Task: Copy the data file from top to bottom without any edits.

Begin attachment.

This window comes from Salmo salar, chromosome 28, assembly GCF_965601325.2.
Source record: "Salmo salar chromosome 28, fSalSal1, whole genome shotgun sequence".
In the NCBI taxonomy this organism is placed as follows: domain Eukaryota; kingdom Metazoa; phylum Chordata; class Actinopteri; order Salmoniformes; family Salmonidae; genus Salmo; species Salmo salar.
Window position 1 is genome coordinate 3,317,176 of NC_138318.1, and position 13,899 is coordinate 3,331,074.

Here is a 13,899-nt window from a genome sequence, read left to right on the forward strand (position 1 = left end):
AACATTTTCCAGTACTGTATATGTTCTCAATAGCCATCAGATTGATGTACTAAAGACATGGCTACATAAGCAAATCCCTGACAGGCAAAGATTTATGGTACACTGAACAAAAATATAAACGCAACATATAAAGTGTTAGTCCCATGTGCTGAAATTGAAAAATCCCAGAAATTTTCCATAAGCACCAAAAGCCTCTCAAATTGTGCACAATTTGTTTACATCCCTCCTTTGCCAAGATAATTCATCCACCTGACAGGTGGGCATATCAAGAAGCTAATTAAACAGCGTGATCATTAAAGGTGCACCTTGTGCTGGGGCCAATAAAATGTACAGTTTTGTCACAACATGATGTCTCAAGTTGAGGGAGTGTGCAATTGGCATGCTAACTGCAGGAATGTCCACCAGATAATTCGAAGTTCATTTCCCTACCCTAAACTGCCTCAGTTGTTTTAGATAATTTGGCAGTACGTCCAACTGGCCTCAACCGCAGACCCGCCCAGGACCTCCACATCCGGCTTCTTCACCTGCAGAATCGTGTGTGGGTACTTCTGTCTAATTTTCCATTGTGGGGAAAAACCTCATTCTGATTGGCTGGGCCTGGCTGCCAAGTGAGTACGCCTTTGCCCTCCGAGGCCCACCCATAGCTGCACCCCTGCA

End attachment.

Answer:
This window comes from Salmo salar, chromosome 28, assembly GCF_965601325.2.
Source record: "Salmo salar chromosome 28, fSalSal1, whole genome shotgun sequence".
In the NCBI taxonomy this organism is placed as follows: domain Eukaryota; kingdom Metazoa; phylum Chordata; class Actinopteri; order Salmoniformes; family Salmonidae; genus Salmo; species Salmo salar.
Window position 1 is genome coordinate 3,317,176 of NC_138318.1, and position 13,899 is coordinate 3,331,074.

Here is a 13,899-nt window from a genome sequence, read left to right on the forward strand (position 1 = left end):
AACATTTTCCAGTACTGTATATGTTCTCAATAGCCATCAGATTGATGTACTAAAGACATGGCTACATAAGCAAATCCCTGACAGGCAAAGATTTATGGTACACTGAACAAAAATATAAACGCAACATATAAAGTGTTAGTCCCATGTGCTGAAATTGAAAAATCCCAGAAATTTTCCATAAGCACCAAAAGCCTCTCAAATTGTGCACAATTTGTTTACATCCCTCCTTTGCCAAGATAATTCATCCACCTGACAGGTGGGCATATCAAGAAGCTAATTAAACAGCGTGATCATTAAAGGTGCACCTTGTGCTGGGGCCAATAAAATGTACAGTTTTGTCACAACATGATGTCTCAAGTTGAGGGAGTGTGCAATTGGCATGCTAACTGCAGGAATGTCCACCAGATAATTCGAAGTTCATTTCCCTACCCTAAACTGCCTCAGTTGTTTTAGATAATTTGGCAGTACGTCCAACTGGCCTCAACCGCAGACCCGCCCAGGACCTCCACATCCGGCTTCTTCACCTGCAGAATCGTGTGTGGGTACTTCTGTCTAATTTTCCATTGTGGGGAAAAACCTCATTCTGATTGGCTGGGCCTGGCTGCCAAGTGAGTACGCCTTTGCCCTCCGAGGCCCACCCATAGCTGCACCCCTGCA